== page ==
Now that the weather is cooling down, you may get that urge to tackle some of the projects around the house that you put off all summer long. (Hey it's called summer vacation for a reason, right?) Good for you! But before you get ahead of yourself, it's best to assess what you can actually handle on your own, and which projects you should NOT DIY.

We don't mean to hurt your ego, but we've witnessed some home projects that didn't turn out for the best, just because a homeowner bit off more than they could chew. We're talking about those tasks that require a bit more training than a half-hour class at your local Home Depot. The kind that, if done wrong, could cost a lot of money to fix. Or worse. Click through ten that such examples below:

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  • Tree Removal

    Cutting down trees, or even removing branches requires climbing and working with dangerous tools from a high distance off the ground. This is disaster waiting to happen, and definitely something better left to professionals who are trained and paid to do this!

  • Home Additions Or Structural Changes

    <a href="http://www.flickr.com/photos/brockbuilders/3634078748/" target="_hplink">http://www.flickr.com/photos/brockbuilders/3634078748/</a>Knocking down walls might seem like a simple task, but behind those walls could be electrical wiring, gas pipes and plumbing that can cause huge problems in your home. Rather than taking a chance, consult a contractor first!

  • Paving Your Driveway

    Paving stones can turn a boring driveway into a focal point. And while they look relatively simple to install, the reality is that the measuring and positioning of paving stones can be tremendously time-consuming. (Think of it as a game of Tetris on steroids.) But a team of professionals can cut installation down to a day, depending on your driveway size.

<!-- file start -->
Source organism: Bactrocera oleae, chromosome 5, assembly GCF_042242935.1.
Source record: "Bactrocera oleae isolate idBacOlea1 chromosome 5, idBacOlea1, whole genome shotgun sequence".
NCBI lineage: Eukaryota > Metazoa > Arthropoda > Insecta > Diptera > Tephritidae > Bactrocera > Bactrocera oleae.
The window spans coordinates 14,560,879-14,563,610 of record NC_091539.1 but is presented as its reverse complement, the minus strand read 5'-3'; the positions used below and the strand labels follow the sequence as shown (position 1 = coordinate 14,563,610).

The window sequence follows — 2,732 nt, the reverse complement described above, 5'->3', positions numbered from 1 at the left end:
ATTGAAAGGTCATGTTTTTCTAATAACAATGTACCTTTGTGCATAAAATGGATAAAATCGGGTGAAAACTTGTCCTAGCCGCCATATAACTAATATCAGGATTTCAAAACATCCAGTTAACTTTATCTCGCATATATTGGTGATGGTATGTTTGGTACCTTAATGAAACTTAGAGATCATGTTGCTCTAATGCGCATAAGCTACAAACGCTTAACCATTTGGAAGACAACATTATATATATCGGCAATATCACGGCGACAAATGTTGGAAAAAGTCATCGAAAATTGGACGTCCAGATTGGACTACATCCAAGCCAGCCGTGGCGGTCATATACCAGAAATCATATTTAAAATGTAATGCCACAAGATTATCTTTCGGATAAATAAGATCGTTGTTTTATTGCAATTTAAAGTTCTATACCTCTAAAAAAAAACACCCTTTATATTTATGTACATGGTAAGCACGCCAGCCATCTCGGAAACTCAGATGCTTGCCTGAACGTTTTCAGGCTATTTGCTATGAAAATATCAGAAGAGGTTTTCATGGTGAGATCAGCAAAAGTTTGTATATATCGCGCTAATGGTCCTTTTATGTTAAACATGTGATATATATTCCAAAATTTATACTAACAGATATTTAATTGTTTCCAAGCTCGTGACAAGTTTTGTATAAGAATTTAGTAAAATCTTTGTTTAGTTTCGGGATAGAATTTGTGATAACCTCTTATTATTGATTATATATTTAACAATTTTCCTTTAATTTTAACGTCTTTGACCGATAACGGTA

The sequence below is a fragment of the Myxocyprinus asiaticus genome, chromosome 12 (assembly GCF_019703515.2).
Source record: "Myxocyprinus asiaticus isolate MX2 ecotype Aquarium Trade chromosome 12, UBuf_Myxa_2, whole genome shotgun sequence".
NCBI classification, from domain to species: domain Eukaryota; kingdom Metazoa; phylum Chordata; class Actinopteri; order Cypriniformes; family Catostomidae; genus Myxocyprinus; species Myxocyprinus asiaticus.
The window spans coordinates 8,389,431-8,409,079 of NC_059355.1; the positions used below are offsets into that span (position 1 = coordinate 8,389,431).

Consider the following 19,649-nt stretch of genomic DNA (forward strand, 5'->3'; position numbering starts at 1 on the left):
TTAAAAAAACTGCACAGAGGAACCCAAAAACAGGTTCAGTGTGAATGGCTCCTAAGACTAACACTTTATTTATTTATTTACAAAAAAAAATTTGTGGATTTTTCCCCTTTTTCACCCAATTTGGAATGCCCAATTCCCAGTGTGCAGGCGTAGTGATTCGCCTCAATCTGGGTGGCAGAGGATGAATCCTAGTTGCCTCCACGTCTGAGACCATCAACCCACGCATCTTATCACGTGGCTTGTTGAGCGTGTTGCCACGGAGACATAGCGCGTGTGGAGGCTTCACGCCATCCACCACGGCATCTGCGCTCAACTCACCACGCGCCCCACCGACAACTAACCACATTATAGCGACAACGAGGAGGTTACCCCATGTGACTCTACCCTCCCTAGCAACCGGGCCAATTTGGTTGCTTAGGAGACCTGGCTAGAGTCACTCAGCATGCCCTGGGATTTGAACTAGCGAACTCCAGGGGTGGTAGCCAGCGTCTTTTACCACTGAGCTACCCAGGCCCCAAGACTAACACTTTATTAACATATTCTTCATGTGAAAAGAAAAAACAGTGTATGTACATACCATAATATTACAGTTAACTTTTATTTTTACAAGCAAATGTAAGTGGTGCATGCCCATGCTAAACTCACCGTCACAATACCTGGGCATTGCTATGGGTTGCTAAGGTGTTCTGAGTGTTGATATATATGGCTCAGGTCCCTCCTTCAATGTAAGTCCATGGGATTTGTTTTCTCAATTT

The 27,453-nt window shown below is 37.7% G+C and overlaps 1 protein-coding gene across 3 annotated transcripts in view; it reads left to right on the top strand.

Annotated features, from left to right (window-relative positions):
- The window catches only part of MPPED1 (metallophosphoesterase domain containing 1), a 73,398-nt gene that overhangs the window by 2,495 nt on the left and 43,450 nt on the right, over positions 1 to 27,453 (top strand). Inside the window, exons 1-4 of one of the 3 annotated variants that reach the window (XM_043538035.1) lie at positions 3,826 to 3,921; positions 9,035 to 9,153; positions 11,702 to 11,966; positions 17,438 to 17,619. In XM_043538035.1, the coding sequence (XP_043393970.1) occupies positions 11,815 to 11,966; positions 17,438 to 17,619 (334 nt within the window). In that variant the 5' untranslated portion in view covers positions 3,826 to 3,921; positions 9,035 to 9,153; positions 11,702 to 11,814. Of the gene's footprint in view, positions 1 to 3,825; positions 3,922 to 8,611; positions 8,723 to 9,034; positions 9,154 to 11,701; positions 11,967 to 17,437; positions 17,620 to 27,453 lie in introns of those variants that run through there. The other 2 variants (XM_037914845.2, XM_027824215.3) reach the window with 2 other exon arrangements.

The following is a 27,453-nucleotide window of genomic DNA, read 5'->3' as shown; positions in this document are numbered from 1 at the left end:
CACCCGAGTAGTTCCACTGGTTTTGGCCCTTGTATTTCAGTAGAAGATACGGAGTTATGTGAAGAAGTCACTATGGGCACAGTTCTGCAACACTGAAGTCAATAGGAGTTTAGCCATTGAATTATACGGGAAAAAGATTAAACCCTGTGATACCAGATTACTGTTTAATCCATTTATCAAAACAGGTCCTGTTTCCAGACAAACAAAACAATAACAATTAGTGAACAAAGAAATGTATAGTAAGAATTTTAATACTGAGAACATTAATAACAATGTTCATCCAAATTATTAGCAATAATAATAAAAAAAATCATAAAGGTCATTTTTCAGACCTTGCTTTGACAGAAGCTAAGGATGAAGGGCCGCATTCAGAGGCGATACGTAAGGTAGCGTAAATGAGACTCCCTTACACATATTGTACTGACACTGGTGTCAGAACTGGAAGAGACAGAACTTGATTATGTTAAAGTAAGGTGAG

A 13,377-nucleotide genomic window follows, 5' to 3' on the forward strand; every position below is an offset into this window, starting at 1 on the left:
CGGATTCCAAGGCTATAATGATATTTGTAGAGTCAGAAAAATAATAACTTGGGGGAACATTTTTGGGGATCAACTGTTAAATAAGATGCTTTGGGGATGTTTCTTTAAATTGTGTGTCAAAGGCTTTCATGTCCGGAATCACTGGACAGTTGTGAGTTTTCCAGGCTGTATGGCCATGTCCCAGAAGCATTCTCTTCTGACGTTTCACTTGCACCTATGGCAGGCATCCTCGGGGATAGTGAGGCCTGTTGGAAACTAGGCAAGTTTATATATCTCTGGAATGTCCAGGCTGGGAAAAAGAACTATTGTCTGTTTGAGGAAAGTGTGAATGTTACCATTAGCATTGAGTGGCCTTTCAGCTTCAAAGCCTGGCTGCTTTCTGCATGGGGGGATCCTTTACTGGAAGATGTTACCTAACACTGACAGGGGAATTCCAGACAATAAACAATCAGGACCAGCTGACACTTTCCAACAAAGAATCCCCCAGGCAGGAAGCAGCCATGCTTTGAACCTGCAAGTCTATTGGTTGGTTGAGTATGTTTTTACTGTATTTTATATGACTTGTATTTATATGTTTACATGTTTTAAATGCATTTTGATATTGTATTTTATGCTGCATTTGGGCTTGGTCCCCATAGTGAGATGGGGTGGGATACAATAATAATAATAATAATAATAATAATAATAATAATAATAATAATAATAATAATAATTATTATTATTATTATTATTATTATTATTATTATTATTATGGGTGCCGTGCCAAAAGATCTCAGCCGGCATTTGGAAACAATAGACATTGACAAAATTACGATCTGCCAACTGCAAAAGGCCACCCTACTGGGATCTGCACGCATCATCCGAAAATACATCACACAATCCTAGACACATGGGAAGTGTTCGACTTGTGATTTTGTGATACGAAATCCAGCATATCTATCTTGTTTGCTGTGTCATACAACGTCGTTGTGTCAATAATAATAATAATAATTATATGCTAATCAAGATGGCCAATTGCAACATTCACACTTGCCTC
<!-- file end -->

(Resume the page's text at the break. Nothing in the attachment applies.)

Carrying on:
• Electrical Work

    It's one thing to flip a fuse switch to the power in your home on or off, but another to attempt to repair faulty wiring or any other electrical issues without professional help. Working with electrical wires can be deadly and the proper precautions and knowledge are crucial.

  • Plumbing Repair

    Unless it's something simple like unclogging a toilet or fixing a drain, messing with plumbing can cause major dilemmas (Just think about an overflowing toilet or unstoppable burst in a pipe...not fun). It's always better to ask a plumber before trying to tackle any plumbing issues on your own.

  • Repairing An Above Ground Pool

    While we're sure most people wouldn't attempt to tackle a project like this on their own, we figure we should mention that it would be extremely dangerous to make these repairs. All it takes is one loose piece of siding, and the entire pool could collapse.

  • Roof Repair

    Besides the fact that working on top of a roof is very risky because one could easily lose their footing and slip, it can also be detrimental to your home's structure if you don't know the proper way to install or repair roofing. If you are going to check the roof for damages or cleaning gutters, bring a friend and proceed with caution.

  • Installing Siding

    If done properly, siding can last for years. But if siding is not securely installed, weather conditions can tear it off, or seep underneath, causing harm to the frame of your home. Rather than taking this chance, it's safer to have a professional install it properly.

  • Adding Or Replacing Windows

    Specialized tools and methods are required to properly install new windows to make sure they are well insulated and secure. While it can be costly, a professional can ensure that you'll be comfortable in your home for years to come.

  • Creating An Outdoor Kitchen

    We're the first to admit outdoor kitchens are fantastic, but attempting to put one in yourself could be disastrous. It might seem easy enough (a little flooring and a grill-station) but you could end up with a half-finished patio and plumbing gone awry. So while it might be tempting to build one in your backyard, ask yourself if you'll really use the kitchen year-round...and then, of course, call in a pro.

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